Commercial Credit

Dictionary Says

Definition of 'Commercial Credit'


A pre-approved amount of money issued by a bank to a company that can be accessed by the borrowing company at any time to help meet various financial obligations. Commercial credit is commonly used to fund common day-to-day operations and is often paid back once funds become available.

Also commonly referred to as a "commercial line of credit" or "business credit"

Investopedia Says

Investopedia explains 'Commercial Credit'


Commercial credit is often used by companies to help fund new business opportunities or to pay for unexpected charges. For example, imagine that XYZ Manufacturing Inc. has the chance to buy a piece of much needed machinery at a deep discount. Let's assume that the piece of equipment normally costs $250,000, but is being sold for $100,000 on a first-come, first-serve basis. In this example, XYZ Manufacturing could access its commercial credit agreement to get the required funds immediately. The firm would then pay the borrowed amount back at a later date.

comments powered by Disqus
Hot Definitions
  1. Private Equity

    Equity capital that is not quoted on a public exchange. Private equity consists of investors and funds that make investments directly into private companies or conduct buyouts of public companies that result in a delisting of public equity.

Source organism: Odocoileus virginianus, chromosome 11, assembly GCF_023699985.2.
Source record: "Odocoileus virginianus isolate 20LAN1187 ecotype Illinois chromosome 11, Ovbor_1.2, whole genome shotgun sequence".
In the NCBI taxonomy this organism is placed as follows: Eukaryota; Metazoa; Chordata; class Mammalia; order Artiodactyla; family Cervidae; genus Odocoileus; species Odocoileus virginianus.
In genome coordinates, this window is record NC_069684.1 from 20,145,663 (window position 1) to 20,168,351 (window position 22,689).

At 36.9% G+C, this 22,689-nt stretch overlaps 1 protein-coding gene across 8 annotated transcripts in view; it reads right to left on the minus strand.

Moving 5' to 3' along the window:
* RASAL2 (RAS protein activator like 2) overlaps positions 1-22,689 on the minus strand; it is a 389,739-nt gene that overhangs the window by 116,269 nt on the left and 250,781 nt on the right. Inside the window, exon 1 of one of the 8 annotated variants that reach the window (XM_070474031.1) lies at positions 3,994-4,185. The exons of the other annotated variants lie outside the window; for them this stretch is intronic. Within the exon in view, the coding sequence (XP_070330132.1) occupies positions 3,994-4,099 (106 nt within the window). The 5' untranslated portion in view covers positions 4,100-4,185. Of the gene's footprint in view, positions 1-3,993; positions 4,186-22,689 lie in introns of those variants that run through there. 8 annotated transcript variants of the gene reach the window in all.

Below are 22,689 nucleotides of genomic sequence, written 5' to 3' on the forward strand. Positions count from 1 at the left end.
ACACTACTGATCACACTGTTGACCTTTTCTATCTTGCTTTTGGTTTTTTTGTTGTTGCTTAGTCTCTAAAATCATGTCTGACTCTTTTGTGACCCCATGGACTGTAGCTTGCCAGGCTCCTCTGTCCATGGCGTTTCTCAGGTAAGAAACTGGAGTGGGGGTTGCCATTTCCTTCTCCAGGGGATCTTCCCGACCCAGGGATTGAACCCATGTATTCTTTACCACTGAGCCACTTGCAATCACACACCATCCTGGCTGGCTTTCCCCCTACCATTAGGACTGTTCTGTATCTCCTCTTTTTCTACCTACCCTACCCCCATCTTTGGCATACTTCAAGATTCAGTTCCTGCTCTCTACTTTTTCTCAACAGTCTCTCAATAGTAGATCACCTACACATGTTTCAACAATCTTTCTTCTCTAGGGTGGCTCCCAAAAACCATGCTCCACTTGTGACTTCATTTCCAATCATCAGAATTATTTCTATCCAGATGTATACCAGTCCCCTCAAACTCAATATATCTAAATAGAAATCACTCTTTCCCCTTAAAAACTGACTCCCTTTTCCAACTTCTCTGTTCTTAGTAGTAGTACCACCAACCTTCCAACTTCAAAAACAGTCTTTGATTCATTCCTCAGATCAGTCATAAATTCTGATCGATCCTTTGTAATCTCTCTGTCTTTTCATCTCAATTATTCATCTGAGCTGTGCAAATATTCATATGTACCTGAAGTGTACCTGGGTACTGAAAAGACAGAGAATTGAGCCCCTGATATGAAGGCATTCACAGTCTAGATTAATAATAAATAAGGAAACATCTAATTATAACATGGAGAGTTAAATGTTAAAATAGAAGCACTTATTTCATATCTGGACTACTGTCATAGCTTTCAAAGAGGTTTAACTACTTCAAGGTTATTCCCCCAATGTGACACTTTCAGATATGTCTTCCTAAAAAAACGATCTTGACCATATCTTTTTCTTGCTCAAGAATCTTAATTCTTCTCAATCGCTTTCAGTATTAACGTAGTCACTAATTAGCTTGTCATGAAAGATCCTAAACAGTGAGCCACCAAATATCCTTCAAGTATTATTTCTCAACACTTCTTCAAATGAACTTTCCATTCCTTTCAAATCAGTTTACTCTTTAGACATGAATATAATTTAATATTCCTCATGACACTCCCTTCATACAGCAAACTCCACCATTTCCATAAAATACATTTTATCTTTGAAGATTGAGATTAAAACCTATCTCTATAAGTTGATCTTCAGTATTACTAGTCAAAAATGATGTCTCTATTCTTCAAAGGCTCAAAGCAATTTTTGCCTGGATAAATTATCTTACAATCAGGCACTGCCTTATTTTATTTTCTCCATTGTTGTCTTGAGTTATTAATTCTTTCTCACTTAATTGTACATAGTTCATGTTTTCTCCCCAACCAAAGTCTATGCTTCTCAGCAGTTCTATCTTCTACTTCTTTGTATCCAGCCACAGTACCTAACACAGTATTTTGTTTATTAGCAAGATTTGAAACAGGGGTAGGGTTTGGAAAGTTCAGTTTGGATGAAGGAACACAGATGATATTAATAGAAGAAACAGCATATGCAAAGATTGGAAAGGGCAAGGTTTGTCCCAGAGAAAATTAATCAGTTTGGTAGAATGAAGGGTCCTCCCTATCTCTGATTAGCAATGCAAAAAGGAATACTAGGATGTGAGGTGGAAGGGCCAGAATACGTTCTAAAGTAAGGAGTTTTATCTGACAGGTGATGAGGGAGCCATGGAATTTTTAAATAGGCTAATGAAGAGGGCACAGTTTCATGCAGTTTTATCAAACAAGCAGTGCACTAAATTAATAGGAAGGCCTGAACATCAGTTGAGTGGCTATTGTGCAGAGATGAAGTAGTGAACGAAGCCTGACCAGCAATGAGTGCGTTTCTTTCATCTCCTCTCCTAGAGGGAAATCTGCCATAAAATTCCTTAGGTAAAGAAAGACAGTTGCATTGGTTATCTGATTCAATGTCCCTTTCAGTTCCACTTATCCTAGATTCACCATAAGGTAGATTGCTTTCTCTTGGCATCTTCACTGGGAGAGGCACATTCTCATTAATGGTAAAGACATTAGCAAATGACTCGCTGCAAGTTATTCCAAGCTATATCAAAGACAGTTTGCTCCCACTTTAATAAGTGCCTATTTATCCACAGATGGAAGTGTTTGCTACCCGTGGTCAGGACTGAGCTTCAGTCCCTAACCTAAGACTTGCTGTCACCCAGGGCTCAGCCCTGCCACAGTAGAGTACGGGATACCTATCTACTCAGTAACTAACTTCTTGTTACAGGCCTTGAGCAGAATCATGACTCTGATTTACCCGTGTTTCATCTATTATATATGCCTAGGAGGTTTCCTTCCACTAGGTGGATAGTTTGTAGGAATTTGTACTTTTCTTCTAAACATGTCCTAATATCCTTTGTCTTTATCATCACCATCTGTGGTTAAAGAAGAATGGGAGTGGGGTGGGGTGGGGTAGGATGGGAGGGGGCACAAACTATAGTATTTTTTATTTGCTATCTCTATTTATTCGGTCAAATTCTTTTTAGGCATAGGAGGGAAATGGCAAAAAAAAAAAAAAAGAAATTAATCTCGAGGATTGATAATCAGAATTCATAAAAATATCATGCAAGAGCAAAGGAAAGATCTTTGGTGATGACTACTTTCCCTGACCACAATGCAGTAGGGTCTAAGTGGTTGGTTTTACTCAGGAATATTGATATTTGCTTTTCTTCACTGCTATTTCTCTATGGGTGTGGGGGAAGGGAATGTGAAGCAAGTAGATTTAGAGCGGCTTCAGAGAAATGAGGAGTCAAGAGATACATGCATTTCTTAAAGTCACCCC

2. Valuation

    The process of determining the current worth of an asset or company. There are many techniques that can be used to determine value, some are subjective and others are objective.
  3. Valuation

    The process of determining the current worth of an asset or company. There are many techniques that can be used to determine value, some are subjective and others are objective.
  4. Tech Street

    A term used in the financial markets and the press to refer to the technology sector. Companies like Intel, Microsoft, Apple and Dell are all considered to be part of Tech Street.
  5. Tech Street

    A term used in the financial markets and the press to refer to the technology sector. Companies like Intel, Microsoft, Apple and Dell are all considered to be part of Tech Street.
  6. Momentum Investing

    An investment strategy that aims to capitalize on the continuance of existing trends in the market. The momentum investor believes that large increases in the price of a security will be followed by additional gains and vice versa for declining values.
Trading Center